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Brining Pork Shoulder! - Page 2

post #21 of 25
Originally Posted by twotwentyfive View Post

I have never tried a brine, not even on a turkey. Quick question, does the brine need to be changed regularly for sanitary reasons or no? Thanks for the help


I brine all poultry and most cuts of pork.  I do it for flavor profile but it does help with the moisture too.  I see above that someone brines for 2 to 7 days.  I've never brined anything longer than 3 days and no, I did not change the brine.  Brining poultry longer than 24 hours is not recommended but I have brined both chicken and turkey for 48 hours with no problems.


When I brine I also inject at the start of the brining period.  On poultry I just inject the breast meat.  Then into the brining bag, seal it up air tight, then in the refrigerator or a cooler filled with ice.


By injecting you can get away with much shorter brining periods, like 12 hours, but I can tell the difference in the taste between a meat that has been short brined compared to 24 hours or longer.


I use Ziplock bags for brining.  I have 2, 3, and 10 gallon sizes.  The 2 gallon gets the most use.  3 gallon next most used.  The 10 gallon I use just for big turkeys.  The 3 and 10 gallon sizes are actually storage bags but they are food safe.

post #22 of 25
Will try injecting as well, thanks much for the help
post #23 of 25

I brined a pork roast and a pack of wings last nite.  Put the roast on at 0830 this morning. Check out first pic. I'll be posting more pics throughout the smoke today.

pork_roast_0830.jpg 912k .jpg file

post #24 of 25

Once I brined a pork roast with some aromatics like cardamom and coriander, and it turned out tasting like a giant frankfurter.

post #25 of 25
Originally Posted by BlueWhisper View Post

Once I brined a pork roast with some aromatics like cardamom and coriander, and it turned out tasting like a giant frankfurter.


If the taste reminded you of a frankfurter, that would be off-putting, unless it was your intention and you expected it, of course...assuming this was not your intent, lesson learned, and we learn what we do or do not like by trying new things.


Some spices just don't go well with certain preparations or meats, while others can make it shine. Keep your ingredients simple and basic if you want to experiment with a brine or dry rub. Taste and smell the blend as you build it, before settling on trying it...this will tell you much about the blend, and you can modify it to suit your preference. I never use a spice blend without smelling and tasting it first, bearing in mind the mingling of flavors from meat and smoke.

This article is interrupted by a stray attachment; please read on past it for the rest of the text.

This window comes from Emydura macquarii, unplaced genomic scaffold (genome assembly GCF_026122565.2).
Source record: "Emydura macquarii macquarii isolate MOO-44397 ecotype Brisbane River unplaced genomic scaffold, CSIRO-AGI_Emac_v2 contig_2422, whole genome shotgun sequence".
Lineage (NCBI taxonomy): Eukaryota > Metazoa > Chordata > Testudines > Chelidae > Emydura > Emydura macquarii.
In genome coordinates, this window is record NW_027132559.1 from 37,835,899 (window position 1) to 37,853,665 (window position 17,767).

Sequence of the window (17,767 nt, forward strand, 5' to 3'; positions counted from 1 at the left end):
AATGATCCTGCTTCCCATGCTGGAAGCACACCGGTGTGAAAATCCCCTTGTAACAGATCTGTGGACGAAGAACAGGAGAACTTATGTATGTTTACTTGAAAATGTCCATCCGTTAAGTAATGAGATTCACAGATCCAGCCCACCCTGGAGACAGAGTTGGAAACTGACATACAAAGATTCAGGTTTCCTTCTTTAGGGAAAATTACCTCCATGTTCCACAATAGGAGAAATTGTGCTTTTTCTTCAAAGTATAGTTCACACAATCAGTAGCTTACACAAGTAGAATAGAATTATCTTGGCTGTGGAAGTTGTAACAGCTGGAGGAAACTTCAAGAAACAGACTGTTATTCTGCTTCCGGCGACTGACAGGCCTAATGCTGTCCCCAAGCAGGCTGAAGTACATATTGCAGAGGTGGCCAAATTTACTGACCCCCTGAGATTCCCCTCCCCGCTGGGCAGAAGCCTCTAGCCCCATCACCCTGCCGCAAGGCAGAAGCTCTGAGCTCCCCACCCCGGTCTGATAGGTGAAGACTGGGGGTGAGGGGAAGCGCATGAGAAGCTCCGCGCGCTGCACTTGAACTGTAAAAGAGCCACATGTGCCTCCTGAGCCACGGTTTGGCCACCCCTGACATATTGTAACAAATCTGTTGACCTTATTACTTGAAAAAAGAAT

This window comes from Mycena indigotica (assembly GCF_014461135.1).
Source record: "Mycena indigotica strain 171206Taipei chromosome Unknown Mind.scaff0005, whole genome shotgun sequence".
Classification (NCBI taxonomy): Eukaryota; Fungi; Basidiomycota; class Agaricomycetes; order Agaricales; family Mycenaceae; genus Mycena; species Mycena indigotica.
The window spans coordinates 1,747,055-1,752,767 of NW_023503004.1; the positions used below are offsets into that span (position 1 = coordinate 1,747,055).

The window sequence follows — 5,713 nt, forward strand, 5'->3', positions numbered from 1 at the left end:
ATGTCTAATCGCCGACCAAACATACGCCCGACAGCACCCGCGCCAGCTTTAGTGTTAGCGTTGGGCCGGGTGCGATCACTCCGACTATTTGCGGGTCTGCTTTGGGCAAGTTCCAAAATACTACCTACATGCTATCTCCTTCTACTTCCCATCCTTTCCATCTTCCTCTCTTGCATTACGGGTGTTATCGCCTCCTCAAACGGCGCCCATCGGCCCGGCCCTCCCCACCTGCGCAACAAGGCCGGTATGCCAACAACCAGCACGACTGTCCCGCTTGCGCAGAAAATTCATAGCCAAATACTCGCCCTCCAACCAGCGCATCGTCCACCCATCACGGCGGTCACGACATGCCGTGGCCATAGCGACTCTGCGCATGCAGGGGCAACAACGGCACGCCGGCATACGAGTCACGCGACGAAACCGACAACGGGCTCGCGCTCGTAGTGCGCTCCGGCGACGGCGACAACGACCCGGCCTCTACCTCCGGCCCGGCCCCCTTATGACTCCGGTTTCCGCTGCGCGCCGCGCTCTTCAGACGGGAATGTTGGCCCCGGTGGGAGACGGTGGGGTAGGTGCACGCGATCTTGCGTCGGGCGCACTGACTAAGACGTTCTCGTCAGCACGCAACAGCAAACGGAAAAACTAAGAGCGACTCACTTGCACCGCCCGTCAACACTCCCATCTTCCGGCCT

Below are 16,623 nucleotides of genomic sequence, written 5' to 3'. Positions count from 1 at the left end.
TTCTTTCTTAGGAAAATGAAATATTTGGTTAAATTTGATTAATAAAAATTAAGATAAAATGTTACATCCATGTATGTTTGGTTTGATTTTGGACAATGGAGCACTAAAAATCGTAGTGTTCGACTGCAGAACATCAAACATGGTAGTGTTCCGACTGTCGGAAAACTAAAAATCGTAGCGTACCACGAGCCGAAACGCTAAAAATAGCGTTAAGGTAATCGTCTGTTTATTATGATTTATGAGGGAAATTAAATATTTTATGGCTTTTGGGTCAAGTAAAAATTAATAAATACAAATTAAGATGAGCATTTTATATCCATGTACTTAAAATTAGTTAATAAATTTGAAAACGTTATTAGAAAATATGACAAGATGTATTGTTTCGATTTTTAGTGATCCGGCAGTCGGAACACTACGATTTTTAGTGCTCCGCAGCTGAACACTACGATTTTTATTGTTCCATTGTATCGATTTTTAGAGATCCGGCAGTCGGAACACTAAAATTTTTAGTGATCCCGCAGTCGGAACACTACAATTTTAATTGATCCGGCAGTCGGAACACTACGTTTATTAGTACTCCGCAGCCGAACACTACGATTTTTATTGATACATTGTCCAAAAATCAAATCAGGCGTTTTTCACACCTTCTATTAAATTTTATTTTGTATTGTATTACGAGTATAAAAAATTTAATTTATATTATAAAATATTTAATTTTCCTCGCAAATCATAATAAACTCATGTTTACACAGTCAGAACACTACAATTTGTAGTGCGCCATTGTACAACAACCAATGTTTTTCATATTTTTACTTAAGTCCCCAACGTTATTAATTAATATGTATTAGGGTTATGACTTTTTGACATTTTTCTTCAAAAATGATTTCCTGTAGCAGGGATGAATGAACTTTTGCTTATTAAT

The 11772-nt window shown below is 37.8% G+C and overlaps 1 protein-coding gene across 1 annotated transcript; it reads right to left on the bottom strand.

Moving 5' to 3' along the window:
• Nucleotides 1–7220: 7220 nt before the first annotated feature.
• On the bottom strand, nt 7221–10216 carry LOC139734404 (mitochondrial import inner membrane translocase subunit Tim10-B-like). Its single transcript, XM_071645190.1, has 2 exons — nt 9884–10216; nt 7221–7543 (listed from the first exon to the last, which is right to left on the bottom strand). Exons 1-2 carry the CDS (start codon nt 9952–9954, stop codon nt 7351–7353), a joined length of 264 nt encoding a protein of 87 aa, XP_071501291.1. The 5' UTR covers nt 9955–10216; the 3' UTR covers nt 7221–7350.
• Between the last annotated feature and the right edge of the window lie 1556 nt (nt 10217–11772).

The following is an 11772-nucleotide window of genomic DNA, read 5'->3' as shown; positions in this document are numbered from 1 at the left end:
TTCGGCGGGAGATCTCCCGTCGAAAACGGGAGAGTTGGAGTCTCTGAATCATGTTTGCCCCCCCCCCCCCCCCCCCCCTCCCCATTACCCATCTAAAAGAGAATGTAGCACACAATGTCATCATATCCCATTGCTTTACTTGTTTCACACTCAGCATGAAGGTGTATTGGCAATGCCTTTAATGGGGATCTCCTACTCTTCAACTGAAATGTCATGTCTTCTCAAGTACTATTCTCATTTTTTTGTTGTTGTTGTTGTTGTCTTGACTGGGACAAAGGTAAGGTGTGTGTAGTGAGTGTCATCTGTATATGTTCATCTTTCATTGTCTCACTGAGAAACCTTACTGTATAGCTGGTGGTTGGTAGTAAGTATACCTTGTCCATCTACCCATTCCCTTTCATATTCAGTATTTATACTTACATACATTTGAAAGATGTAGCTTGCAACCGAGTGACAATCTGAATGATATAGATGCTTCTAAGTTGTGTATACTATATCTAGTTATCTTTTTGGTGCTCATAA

Realizing the subtle flavor characteristics, some spice blends may not suit your taste for a particular cut/species of smoked meat (or a specific type of wood) while it may give a better match for char-grilling. That same blend may be too bland when grilled over a gas flame where additional layers of flavor and aroma may be to your liking, as an example. So, if you really want to build a specific flavor profile, you need to consider the cooking method, type of (or lack of) smoke, and any additional flavors you will get from the fuel source, such as hardwood lump or charcoal. When grilling, I stay away from gas, mostly due to the lack of additional flavor potential.


I don't brine often...usually it's a spur of the moment situation where my previously frozen meat has thawed too early or will thaw too late for my original planned cooking date, which isn't normal for me...but when I do brine it is generally to extend the refrigerated life of the meat, and I try to follow a flavor profile which will enhance my final seasoning (dry rub and/or finishing sauce [which I also rarely use]) and intended cooking method. As for use of brines for enhanced moisture retention in the pork, yes it does help to some degree, but I noticed this mostly with pork that was not previously enhanced (not cryovac packed). I have refined my smoking method just to give me that extra assurance for moisture retention, and that is what I use faithfully now.




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